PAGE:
Tips on Talking to Someone With an Eating Disorder
Please Note: The below information is intended for informational and educational purposes and is not intended to be a substitute for medical advice.
- Set a time to talk: Set time aside for a private, respectful meeting with the individual you are concerned about.
- Communicate your concerns: In a loving manner, share specific concerns you may have that may indicate there could be a problem.
- Avoid conflicts or a battle of the wills: If the individual refuses to acknowledge there is a problem, restate that you are there for them and leave yourself open and available as a supportive listener.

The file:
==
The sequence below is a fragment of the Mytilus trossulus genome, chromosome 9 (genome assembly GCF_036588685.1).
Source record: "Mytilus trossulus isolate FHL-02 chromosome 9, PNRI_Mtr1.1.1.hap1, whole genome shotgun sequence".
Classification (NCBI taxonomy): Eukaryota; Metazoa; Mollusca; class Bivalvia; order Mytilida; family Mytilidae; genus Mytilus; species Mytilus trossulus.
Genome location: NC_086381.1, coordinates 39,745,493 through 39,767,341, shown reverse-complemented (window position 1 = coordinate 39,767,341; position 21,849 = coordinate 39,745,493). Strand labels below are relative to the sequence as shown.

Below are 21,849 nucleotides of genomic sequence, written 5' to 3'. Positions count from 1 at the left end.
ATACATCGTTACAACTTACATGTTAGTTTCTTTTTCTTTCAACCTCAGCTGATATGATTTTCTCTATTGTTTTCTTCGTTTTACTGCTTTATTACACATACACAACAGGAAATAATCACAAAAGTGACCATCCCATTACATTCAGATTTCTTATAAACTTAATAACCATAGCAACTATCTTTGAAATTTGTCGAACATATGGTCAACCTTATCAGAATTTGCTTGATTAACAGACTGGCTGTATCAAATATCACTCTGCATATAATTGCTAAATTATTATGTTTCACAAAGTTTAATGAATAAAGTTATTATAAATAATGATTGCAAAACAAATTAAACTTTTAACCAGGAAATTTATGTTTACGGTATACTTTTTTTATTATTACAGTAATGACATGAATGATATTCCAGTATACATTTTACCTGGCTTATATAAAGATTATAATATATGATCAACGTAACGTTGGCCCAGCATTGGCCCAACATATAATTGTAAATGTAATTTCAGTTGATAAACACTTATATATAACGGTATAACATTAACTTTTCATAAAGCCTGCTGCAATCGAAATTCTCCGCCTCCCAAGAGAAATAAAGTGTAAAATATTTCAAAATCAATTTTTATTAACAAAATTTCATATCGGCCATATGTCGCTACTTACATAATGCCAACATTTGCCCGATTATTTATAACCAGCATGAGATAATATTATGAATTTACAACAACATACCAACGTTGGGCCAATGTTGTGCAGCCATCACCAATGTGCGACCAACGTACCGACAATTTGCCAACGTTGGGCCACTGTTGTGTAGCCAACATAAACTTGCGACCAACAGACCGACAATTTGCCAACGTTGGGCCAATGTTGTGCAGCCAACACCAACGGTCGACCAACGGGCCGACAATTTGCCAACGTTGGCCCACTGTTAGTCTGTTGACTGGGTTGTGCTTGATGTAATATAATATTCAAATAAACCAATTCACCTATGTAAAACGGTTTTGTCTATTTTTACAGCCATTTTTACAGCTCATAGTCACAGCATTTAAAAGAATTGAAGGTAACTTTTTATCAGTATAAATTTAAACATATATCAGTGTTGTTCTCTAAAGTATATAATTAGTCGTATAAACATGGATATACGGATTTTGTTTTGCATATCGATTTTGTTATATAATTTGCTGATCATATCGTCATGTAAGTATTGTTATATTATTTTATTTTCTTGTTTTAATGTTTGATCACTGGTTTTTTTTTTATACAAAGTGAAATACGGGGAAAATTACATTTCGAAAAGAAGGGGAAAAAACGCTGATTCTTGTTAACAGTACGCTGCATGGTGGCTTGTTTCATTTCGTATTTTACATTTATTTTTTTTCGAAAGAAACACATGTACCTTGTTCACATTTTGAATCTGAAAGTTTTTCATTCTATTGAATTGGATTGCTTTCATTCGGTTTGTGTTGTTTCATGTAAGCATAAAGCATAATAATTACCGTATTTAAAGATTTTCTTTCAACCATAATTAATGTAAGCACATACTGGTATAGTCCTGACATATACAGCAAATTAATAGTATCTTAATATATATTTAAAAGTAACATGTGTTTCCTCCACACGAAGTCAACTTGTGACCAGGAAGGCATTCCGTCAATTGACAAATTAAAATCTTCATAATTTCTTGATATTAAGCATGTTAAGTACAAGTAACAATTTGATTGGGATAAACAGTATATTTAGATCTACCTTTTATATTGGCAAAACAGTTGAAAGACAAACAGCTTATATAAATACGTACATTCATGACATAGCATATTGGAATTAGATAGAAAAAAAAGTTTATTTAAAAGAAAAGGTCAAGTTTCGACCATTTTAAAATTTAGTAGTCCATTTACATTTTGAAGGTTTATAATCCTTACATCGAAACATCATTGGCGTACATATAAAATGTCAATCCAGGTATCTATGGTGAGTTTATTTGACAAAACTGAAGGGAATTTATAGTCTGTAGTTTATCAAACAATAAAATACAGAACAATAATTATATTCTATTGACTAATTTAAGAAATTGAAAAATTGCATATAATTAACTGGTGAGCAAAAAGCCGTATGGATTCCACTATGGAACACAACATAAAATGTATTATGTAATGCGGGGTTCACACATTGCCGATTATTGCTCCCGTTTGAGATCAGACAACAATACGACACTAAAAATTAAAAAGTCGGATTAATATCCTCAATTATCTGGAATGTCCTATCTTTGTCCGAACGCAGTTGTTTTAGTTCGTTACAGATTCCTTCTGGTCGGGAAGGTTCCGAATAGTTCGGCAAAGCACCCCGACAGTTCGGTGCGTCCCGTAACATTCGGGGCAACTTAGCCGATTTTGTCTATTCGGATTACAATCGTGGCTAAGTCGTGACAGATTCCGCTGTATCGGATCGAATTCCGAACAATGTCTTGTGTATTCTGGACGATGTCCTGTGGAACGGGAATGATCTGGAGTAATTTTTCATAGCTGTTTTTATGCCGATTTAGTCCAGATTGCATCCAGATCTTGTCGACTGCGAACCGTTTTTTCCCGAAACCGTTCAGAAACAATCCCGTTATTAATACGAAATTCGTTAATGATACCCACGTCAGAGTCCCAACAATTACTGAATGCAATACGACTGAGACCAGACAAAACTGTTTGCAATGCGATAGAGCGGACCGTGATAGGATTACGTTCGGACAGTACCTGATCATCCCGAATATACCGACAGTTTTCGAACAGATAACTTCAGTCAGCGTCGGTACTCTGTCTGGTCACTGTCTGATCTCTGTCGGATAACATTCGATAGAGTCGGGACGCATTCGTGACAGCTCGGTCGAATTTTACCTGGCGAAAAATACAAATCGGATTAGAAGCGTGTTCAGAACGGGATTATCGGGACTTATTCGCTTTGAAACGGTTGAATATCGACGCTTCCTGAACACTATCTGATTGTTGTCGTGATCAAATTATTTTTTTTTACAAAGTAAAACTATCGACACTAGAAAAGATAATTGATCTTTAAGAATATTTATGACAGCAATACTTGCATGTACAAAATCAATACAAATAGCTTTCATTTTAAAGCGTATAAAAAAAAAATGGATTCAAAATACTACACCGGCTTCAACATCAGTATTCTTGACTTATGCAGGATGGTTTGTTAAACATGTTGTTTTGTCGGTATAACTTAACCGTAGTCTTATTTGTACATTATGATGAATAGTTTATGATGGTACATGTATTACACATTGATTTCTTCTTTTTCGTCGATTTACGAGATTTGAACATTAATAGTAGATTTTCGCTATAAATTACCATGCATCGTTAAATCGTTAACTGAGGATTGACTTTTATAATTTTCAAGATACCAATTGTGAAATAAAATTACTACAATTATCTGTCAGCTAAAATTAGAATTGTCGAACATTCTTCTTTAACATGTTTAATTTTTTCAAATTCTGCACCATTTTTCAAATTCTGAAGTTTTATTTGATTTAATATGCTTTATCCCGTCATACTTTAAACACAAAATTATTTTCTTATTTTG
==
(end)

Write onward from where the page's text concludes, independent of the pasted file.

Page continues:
- Avoid placing shame, blame or guilt: Do not use accusatory “you” statements such as, “You just need to eat.” Instead, use “I” statements such as, “I’m concerned about you because…”
- Avoid commenting on appearance or weight: Instead, ask the individual how they are feeling inside.
- Express your continued support: Remind the individual you are concerned about that you care and want them to be healthy and happy.
- Avoid giving simple solutions: Avoid saying things such as, “If you’d just eat, everything would be fine.”
- Do not mention specific behaviors: Mentioning behaviors such as weight loss techniques, purging methods, etc. can “teach” an individual how to fuel their eating disorder.
- Do not mention specific numbers: Mentioning numbers such as grams or calories, lowest weight, current weight, etc. can cause an individual to compare or dismiss their own issues.
- Avoid giving your own personal advice: Always recommend the individual you are concerned about seek professional advice.